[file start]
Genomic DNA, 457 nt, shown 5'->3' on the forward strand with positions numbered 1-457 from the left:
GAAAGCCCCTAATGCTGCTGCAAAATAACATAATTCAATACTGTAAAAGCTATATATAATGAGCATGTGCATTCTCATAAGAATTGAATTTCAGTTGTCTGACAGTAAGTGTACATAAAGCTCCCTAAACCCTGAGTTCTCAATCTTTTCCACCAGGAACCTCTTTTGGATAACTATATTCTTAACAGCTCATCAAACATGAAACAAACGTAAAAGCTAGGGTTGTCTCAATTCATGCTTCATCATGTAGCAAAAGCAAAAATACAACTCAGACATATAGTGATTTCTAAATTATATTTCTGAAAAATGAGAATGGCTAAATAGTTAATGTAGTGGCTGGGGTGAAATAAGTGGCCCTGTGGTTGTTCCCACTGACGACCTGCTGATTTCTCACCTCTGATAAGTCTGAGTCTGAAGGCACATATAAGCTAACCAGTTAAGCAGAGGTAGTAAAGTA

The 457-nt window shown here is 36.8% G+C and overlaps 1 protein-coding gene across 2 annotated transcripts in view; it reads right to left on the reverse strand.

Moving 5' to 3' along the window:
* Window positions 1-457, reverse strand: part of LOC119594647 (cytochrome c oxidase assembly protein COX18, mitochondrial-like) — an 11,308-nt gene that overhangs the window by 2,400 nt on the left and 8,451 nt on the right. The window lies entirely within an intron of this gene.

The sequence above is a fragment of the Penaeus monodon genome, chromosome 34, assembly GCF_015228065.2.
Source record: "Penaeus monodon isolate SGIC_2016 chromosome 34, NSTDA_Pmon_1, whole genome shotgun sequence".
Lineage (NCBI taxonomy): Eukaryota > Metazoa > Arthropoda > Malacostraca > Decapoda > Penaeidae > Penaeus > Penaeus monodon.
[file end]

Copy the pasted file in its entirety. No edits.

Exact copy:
Genomic DNA, 457 nt, shown 5'->3' on the forward strand with positions numbered 1-457 from the left:
GAAAGCCCCTAATGCTGCTGCAAAATAACATAATTCAATACTGTAAAAGCTATATATAATGAGCATGTGCATTCTCATAAGAATTGAATTTCAGTTGTCTGACAGTAAGTGTACATAAAGCTCCCTAAACCCTGAGTTCTCAATCTTTTCCACCAGGAACCTCTTTTGGATAACTATATTCTTAACAGCTCATCAAACATGAAACAAACGTAAAAGCTAGGGTTGTCTCAATTCATGCTTCATCATGTAGCAAAAGCAAAAATACAACTCAGACATATAGTGATTTCTAAATTATATTTCTGAAAAATGAGAATGGCTAAATAGTTAATGTAGTGGCTGGGGTGAAATAAGTGGCCCTGTGGTTGTTCCCACTGACGACCTGCTGATTTCTCACCTCTGATAAGTCTGAGTCTGAAGGCACATATAAGCTAACCAGTTAAGCAGAGGTAGTAAAGTA

The 457-nt window shown here is 36.8% G+C and overlaps 1 protein-coding gene across 2 annotated transcripts in view; it reads right to left on the reverse strand.

Moving 5' to 3' along the window:
* Window positions 1-457, reverse strand: part of LOC119594647 (cytochrome c oxidase assembly protein COX18, mitochondrial-like) — an 11,308-nt gene that overhangs the window by 2,400 nt on the left and 8,451 nt on the right. The window lies entirely within an intron of this gene.

The sequence above is a fragment of the Penaeus monodon genome, chromosome 34, assembly GCF_015228065.2.
Source record: "Penaeus monodon isolate SGIC_2016 chromosome 34, NSTDA_Pmon_1, whole genome shotgun sequence".
Lineage (NCBI taxonomy): Eukaryota > Metazoa > Arthropoda > Malacostraca > Decapoda > Penaeidae > Penaeus > Penaeus monodon.